Bisphenol A or BPA, what's all the fuss about?

Bisphenol A or BPA, what's all the fuss about?

 Is there really BPA in tin cans and plastic bottles? And do I need to worry?

We get to the bottom of the issues around this controversial chemical.

BPA, or bisphenol A, is a very widely used chemical. It’s one of the building blocks of a plastic called polycarbonate, and is present in all sorts of everyday items, from checkout receipts to the inside lining of food cans, to drink bottles and the sealants used by dentists. BPA has been linked to some serious health problems and is currently the subject of a lot of research and debate.

What are people worried about?

BPA is a known endocrine disruptor, which means it can change the way bodies work by mimicking hormones such as estrogen and androgen. These hormones control sexual development and function and BPA has been linked to breast and ovarian cancers and changes to semen quality.

However, BPA is also associated with diabetes, heart disease and ADHD, possibly because the chemical affects hormones in the thyroid and is thought to have epigenetic effects – which is a way of saying it may be able to switch genes on or off, causing wide changes in the body.

New research last year began looking at BPA in the environment and its effect on wildlife.

Why is there a debate if it’s so nasty?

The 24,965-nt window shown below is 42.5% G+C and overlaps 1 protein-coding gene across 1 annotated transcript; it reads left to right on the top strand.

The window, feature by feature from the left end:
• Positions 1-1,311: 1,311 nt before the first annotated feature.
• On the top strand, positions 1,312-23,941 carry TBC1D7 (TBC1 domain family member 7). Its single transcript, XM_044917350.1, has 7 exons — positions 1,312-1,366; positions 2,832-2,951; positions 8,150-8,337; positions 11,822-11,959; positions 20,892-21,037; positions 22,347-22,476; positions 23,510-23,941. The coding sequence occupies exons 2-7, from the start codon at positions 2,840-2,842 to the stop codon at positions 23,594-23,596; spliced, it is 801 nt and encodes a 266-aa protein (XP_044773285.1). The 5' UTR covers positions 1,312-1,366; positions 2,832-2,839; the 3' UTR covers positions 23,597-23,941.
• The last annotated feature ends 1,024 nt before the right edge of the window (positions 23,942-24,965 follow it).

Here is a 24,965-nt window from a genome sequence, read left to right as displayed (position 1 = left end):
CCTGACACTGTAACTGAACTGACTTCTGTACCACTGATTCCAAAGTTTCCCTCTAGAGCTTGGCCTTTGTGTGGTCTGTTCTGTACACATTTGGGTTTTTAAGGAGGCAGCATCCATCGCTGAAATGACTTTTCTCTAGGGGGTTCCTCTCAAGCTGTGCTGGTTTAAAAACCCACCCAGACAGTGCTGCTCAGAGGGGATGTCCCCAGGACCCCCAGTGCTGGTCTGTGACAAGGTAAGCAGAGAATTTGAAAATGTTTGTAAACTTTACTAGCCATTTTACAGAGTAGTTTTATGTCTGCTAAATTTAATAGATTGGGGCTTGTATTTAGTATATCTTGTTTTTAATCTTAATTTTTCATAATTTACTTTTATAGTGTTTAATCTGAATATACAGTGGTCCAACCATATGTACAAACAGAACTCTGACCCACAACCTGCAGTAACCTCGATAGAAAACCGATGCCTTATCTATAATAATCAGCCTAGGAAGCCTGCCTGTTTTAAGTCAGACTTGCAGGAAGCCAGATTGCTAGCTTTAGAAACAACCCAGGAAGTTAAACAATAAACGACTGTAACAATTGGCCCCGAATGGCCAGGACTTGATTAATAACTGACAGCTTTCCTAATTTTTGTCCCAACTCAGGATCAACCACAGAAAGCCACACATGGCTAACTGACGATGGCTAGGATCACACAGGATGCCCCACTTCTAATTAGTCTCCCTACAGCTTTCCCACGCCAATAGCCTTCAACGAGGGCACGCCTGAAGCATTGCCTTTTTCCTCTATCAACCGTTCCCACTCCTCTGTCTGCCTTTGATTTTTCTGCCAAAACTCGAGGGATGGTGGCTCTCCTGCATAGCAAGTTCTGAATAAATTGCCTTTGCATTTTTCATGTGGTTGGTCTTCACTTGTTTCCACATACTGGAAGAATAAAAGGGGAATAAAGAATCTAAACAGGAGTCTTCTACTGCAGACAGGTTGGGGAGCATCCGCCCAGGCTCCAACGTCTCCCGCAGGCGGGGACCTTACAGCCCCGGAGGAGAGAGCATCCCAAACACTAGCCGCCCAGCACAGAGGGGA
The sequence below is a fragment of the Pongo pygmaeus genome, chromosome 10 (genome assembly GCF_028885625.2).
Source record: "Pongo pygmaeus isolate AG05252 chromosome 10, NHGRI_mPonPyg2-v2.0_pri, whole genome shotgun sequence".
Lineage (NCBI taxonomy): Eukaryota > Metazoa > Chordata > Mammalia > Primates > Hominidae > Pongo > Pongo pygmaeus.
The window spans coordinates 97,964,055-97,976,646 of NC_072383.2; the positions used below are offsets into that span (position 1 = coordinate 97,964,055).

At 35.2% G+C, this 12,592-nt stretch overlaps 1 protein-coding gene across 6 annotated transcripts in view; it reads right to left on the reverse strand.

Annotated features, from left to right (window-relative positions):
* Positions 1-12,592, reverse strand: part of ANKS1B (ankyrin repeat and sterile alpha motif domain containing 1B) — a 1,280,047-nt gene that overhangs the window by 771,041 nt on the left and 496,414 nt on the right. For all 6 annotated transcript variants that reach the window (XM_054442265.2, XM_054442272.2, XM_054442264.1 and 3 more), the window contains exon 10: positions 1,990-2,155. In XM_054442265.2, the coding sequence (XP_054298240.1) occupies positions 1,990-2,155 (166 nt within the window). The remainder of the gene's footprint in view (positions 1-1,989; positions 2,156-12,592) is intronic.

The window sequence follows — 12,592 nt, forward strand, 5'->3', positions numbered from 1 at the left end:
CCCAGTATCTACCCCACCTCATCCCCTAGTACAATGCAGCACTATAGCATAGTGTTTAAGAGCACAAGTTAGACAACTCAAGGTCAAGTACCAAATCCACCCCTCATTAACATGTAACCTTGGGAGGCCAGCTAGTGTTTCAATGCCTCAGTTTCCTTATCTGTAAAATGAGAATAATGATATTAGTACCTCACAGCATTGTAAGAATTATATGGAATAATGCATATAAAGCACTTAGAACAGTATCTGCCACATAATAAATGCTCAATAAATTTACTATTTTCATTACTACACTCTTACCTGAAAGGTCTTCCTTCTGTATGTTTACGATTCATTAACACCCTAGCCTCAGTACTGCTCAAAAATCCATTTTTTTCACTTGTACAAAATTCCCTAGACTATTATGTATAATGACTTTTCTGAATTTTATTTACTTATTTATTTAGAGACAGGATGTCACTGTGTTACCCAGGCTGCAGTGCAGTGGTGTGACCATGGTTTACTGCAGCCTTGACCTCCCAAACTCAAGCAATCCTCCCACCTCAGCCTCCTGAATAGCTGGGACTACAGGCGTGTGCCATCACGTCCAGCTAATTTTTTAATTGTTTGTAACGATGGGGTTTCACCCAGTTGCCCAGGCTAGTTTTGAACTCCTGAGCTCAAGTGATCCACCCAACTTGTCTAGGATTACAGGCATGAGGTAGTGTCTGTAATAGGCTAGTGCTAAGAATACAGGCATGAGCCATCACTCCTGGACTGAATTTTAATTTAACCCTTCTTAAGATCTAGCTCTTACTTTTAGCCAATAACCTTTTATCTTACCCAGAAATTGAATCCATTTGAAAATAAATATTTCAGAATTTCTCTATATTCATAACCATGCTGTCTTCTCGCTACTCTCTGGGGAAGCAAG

There’s no debate about whether BPA is a safe chemical – it’s not. The debate is about whether it’s dangerous at the very low levels at which we’re generally exposed to it.

On the surface this might seem like a crazy argument – why would anyone accept any exposure to a possible cancer-causer? But in reality we have this debate about many substances, whether we refer to them by scary-sounding chemical names or not. After all, it’s well known that table salt or alcohol will kill you if you have too much at one time, and even in smaller doses over longer periods they’re known to have serious health effects, including – in alcohol’s case – the ability to cause cancer.

Most governments – including our own, plus those in the EU and Australia – believe the levels of BPA that we’re exposed to are so low there is nothing to worry about. Canada is the exception – it has banned the import of polycarbonate baby’s bottles. In New Zealand the government says adults get only around 5% of the safe level of BPA.

So what’s the problem?

It would be nice to say that BPA is nothing to worry about, but unfortunately there is credible mainstream medical research linking BPA to serious health effects – even at so-called ‘safe levels’.

It’s worth noting that a review of all the studies on BPA found research by industry tended to point to its safety, while medical research tended to find more alarming results.

A possible explanation for these results is that, even though we tend to have only small amounts of BPA in us, and we break it down and urinate it out within a few hours, the substance is so ever-present in society that we are constantly maintaining our levels. This means we are exposed to low levels of BPA over long periods of time, which may explain the links to health problems.